Following its axing of Cynthia Carroll as its CEO, the troubled Anglo American Corporation reached out to another major mining house, AngloGold Ashanti, to pick its CEO, Mark Cutifani, as its own new chief executive. J BROOKS SPECTOR examines the board’s decision.
Late last year, the Daily Maverick described the giant company’s travails in its story, “Anglo American: A giant corporation between a big rock and a very hard place”, and this week Anglo’s board took its decision to end the uncertainty about its new leadership.
For decades, Anglo was South Africa’s pre-eminent industrial and mining enterprise. At one point more than half the value of listed shares on the JSE were Anglo American-controlled enterprises. After the end of Apartheid’s isolation, Anglo began to spin off many of its enterprises that were not part of its core focus on mining. In 1999, Anglo changed its primary listing from the JSE to London. More recently still, Anglo American spun its gold mining interests into a separate corporation that merged with Ghanaian mining interests into AngloGold Ashanti – the same company Cutifani now heads.
Overall, reaction to Cutifani’s selection, so far at least, is generally optimistic. Many analysts are saying plainly Cutifani is probably the best person around for this job, based both on his broad international mining experience and his knowledge of South Africa’s specific social-political-economic circumstances. There are doubters, of course. The National Union of Mineworkers (NUM) was publicly disappointed that Anglo’s board couldn’t find a single black or female South African to head the multinational. A deeper, and so-far unanswered, question is why, given the government’s obvious interest in, and the company’s frequently expressed support for, South Africa’s economic transformation, there seems to have been no visible, organised process for grooming a local, black successor generation for Anglo’s top management spots.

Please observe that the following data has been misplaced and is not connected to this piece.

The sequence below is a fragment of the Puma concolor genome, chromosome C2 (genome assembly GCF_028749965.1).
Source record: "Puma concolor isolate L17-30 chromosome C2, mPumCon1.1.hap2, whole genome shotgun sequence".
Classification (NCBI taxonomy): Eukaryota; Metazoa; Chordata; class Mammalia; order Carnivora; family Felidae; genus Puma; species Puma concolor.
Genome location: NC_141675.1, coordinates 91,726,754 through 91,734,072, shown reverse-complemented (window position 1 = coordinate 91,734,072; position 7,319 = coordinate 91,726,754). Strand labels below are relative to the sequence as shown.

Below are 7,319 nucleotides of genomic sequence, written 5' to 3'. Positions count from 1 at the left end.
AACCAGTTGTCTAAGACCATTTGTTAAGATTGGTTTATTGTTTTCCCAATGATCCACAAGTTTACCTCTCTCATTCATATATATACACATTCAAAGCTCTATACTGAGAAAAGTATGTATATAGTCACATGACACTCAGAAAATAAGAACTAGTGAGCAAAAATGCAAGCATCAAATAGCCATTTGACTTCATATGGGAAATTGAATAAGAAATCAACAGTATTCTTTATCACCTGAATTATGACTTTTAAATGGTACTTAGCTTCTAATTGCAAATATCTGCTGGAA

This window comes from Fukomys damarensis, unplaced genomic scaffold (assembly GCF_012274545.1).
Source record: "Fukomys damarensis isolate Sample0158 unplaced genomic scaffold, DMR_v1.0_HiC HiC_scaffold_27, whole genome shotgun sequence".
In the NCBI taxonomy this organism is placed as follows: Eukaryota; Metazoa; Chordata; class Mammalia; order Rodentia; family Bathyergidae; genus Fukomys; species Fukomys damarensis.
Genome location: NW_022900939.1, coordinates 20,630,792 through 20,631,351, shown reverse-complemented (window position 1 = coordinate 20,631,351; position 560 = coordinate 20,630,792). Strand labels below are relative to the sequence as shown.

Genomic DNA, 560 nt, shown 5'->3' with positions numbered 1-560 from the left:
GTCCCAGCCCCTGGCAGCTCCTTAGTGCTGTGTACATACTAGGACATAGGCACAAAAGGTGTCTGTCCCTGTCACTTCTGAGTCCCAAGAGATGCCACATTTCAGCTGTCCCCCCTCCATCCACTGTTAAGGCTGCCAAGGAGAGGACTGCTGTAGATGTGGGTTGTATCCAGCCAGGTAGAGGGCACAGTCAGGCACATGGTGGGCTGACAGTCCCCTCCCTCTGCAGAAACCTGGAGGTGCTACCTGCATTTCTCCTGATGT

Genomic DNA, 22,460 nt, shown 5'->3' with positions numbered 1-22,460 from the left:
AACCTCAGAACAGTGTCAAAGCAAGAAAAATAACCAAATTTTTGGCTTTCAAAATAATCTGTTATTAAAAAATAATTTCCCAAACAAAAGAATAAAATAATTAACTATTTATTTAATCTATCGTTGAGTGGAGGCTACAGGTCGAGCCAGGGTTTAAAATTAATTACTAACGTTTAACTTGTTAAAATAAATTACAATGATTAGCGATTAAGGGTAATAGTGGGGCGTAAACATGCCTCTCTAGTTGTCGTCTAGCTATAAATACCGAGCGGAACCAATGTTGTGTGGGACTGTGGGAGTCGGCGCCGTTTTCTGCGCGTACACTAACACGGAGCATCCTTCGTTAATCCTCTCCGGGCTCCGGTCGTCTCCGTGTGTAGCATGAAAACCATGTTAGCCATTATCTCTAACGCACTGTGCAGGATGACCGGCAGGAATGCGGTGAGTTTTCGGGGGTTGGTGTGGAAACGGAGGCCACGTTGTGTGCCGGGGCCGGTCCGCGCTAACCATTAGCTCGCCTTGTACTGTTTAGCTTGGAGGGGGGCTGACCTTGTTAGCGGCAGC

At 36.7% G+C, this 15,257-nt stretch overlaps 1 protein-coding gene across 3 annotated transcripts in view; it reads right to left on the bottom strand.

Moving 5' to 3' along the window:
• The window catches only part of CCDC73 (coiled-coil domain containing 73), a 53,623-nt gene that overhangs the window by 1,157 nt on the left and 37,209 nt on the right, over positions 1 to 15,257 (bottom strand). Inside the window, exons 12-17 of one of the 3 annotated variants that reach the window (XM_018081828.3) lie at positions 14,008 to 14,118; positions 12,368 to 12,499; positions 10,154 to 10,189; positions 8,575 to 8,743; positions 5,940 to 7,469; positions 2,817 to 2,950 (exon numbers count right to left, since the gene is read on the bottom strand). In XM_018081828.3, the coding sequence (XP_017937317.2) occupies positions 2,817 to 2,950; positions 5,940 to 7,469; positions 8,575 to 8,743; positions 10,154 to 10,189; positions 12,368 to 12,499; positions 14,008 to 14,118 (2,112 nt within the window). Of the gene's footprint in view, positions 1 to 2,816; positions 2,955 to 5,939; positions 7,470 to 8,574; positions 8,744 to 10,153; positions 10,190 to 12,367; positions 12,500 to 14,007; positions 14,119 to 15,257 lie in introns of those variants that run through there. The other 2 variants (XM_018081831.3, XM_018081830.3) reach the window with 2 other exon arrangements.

For its part, the NUM said it was “disappointed at Anglo American’s decision to appoint Mark Cutifani as its new chief executive officer. Anglo has missed yet another opportunity to appoint either a black or even white South African woman to lead the global entity. The NUM is particularly disappointed at Anglo’s continued resistance to transformation as well as its commitment to hire only foreigners for the top job.”
Putting down what might well become a marker for any future wage negotiations, NUM’s head, Frans Baleni, added, “We urge the newly appointed CEO to show commitment to transformation as well as introduce the global framework agreement with our global federation IndustriALL to ensure the standardisation of conditions of service.” In that regard, there has been some recent public discussion that while it is true that the circumstances of mining operations are often very different, nevertheless, the wages and conditions of employment for South African miners are significantly at variance with – and much lower than – those in other major primary minerals producers like Canada and Australia.
Meanwhile, while it applauded Cutifani’s appointment, one of Anglo’s key institutional investors, South Africa’s Public Investment Corporation (PIC), added in a tone a tad curmudgeonly that Cutifani fits the profile of the right person to head the company “fairly well”.
Cutifani’s appointment to head up Anglo starts on 3 April. He’s spent his entire working life in the mining game. Prior to his time at AngloGold Ashanti, where he gets good marks for having carried out a successful restructuring and development of operations in 10 countries, he was chief operating officer at the Canadian company, Vale Inco, where he was responsible for Vale’s global nickel business. Prior to mining giant Vale’s takeover of Inco, he was Inco’s chief operating officer. Before that, Cutifani was at the Normandy Group, Sons of Gwalia, Western Mining Corporation, Kalgoorlie Consolidated Gold Mines and CRA (Rio Tinto). Cutifani’s academic background was in mining engineering. In addition to his role at AngloGold, Cutifani is the current president of the South African Chamber of Mines. And he is an Aussie with seven children.